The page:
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Here I have a switching power supply diagram that I found on the internet. I have a slightly different one for which I would like to adopt this same scheme for starting process so that I can keep the control circuit completely isolated from the input, but I can't understand how this works.

The auxiliary source, which comes out of the secondary of the toroidal transformer, is responsible for powering the control circuit. At the moment the source is turned on, there is no energy in the secondary, so when turning on the source, the control circuit theoretically should not work and the PSU shoudn't start. I imagine that when turning on the source, as the primary is energized, the circuit does something to induce a sufficient current in the secondary to start the IC.

What I want to know is how this happens.

enter image description here

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It looks like R8 and R14 provide some bias to Q1 and Q4 so they conduct slightly just with application of power. They start self-oscillating by virtue of positive feedback provided by the winding of transformer TR1 that connects to TR2.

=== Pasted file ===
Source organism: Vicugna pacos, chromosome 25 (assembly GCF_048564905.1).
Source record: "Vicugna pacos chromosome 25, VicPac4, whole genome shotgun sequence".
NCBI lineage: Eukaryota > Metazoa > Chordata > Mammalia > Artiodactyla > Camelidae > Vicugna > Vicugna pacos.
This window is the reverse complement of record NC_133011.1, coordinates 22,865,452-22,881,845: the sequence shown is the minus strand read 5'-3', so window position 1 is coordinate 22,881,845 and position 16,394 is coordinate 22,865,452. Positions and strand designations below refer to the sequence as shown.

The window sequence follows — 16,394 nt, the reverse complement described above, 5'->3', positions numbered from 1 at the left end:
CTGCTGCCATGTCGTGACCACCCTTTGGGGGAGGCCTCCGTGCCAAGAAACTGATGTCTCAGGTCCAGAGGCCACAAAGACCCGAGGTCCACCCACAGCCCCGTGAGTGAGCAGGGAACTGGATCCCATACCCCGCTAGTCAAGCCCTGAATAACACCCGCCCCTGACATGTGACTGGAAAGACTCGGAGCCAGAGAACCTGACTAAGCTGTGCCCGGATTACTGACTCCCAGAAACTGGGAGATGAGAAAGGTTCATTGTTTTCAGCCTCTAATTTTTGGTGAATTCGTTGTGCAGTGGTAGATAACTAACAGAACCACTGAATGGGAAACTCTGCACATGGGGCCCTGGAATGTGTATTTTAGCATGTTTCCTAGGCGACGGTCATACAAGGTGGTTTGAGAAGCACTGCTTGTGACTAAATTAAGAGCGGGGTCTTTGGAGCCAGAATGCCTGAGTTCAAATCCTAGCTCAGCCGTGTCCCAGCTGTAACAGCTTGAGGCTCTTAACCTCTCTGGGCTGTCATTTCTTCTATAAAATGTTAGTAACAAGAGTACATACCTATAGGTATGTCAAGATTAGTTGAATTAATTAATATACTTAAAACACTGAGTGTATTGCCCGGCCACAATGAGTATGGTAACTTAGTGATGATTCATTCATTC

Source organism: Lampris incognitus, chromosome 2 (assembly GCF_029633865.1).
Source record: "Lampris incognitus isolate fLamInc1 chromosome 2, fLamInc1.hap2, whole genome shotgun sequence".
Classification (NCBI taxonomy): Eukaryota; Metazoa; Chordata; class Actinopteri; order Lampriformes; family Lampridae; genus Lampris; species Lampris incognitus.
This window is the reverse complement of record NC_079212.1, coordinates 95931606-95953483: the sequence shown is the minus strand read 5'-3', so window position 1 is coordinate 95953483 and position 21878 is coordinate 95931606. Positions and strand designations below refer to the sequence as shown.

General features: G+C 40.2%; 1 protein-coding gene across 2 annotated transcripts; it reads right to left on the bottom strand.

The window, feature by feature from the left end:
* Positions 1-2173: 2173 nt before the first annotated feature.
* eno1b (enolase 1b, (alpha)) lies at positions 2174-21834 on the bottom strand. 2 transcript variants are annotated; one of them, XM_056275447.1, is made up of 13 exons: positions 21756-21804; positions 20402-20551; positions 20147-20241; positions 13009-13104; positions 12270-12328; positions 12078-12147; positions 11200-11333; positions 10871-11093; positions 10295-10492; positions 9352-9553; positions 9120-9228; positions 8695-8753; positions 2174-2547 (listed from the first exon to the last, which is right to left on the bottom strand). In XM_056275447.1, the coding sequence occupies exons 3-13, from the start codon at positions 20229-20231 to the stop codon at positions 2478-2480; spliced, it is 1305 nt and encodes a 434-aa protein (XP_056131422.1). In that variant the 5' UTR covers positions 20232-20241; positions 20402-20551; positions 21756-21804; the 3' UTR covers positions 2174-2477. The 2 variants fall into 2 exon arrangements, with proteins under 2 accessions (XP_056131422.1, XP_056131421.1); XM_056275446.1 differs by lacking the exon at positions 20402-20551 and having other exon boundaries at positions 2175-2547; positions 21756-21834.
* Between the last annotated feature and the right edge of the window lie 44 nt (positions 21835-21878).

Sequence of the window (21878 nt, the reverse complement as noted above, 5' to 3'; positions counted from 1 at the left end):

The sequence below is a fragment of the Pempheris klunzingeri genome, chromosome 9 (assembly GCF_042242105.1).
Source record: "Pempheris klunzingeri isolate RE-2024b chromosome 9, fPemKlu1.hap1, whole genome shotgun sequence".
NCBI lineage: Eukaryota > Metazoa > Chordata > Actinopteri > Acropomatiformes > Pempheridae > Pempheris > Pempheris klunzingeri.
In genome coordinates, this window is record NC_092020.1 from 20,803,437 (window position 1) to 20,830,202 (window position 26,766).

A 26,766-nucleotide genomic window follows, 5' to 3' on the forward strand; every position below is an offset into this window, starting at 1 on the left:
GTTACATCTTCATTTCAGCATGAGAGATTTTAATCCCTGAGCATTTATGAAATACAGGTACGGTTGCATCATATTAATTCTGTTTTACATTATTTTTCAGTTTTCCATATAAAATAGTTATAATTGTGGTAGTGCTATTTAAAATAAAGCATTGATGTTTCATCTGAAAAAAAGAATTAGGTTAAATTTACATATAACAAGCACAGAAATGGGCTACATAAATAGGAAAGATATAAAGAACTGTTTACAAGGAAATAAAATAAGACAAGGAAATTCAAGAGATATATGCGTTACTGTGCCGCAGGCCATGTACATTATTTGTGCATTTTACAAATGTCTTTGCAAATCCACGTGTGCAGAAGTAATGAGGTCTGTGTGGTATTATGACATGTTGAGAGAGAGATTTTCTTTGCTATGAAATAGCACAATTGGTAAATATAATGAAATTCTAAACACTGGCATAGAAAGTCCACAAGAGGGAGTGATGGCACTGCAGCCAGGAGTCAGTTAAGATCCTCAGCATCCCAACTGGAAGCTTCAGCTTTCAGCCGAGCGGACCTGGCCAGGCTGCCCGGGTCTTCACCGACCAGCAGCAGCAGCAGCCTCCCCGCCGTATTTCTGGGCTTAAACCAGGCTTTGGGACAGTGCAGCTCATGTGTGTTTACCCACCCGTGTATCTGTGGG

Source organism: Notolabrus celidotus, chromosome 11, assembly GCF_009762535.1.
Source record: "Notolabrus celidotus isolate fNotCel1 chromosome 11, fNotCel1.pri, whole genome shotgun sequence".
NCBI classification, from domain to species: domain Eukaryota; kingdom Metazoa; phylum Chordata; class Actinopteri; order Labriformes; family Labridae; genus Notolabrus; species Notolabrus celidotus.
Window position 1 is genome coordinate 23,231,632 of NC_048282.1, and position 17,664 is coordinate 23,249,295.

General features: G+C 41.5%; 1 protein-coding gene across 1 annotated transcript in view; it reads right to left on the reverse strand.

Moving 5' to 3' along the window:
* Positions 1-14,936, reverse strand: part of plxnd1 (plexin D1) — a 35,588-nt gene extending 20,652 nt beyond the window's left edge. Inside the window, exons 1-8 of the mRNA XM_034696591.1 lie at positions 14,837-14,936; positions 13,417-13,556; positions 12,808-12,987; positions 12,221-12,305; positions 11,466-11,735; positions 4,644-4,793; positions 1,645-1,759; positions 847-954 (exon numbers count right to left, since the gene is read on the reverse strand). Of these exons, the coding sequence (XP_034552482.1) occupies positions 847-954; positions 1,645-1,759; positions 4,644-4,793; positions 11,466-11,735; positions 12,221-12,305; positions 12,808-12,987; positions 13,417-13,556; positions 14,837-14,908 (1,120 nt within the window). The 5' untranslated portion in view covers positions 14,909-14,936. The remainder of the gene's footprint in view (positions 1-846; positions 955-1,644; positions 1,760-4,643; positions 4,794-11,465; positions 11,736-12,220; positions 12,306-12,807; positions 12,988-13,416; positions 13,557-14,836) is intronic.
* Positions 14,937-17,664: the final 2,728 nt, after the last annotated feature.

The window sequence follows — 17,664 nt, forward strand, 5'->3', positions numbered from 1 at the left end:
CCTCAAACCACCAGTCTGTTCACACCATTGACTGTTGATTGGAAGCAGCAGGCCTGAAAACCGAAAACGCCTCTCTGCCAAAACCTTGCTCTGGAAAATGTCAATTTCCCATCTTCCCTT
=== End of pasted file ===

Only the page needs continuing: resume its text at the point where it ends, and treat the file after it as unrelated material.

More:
The oscillations couple through TR2 to the diodes D11 and D12 to bring up the auxiliary supply that powers the controller IC1. From then on normal operation commences.

The bias from R8 and R14 is overdriven by the signals from the controller through TR2 so they don't affect normal operation.

For your second question relating to biasing the IGBT devices, R9 and R14 would cause any small bias current to pass through the winding of the transformer without developing any significant gate bias to Q1 and Q2. The drive network from the transformer to the transistors would have to be changed (note that the first diagram using capacitance coupling from the transformer to the transistors). It is non-trivial to do that without compromising the drive during normal operation.

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    \$\begingroup\$ The first clue to this was the comment at the bottom of the schematic: "Vcc is about 22.5 V when operating normally - less if running in self-excited/startup mode" Then I noticed the bias resistors R8 and R14. \$\endgroup\$
    – Dave Tweed
    Commented Feb 11 at 20:09

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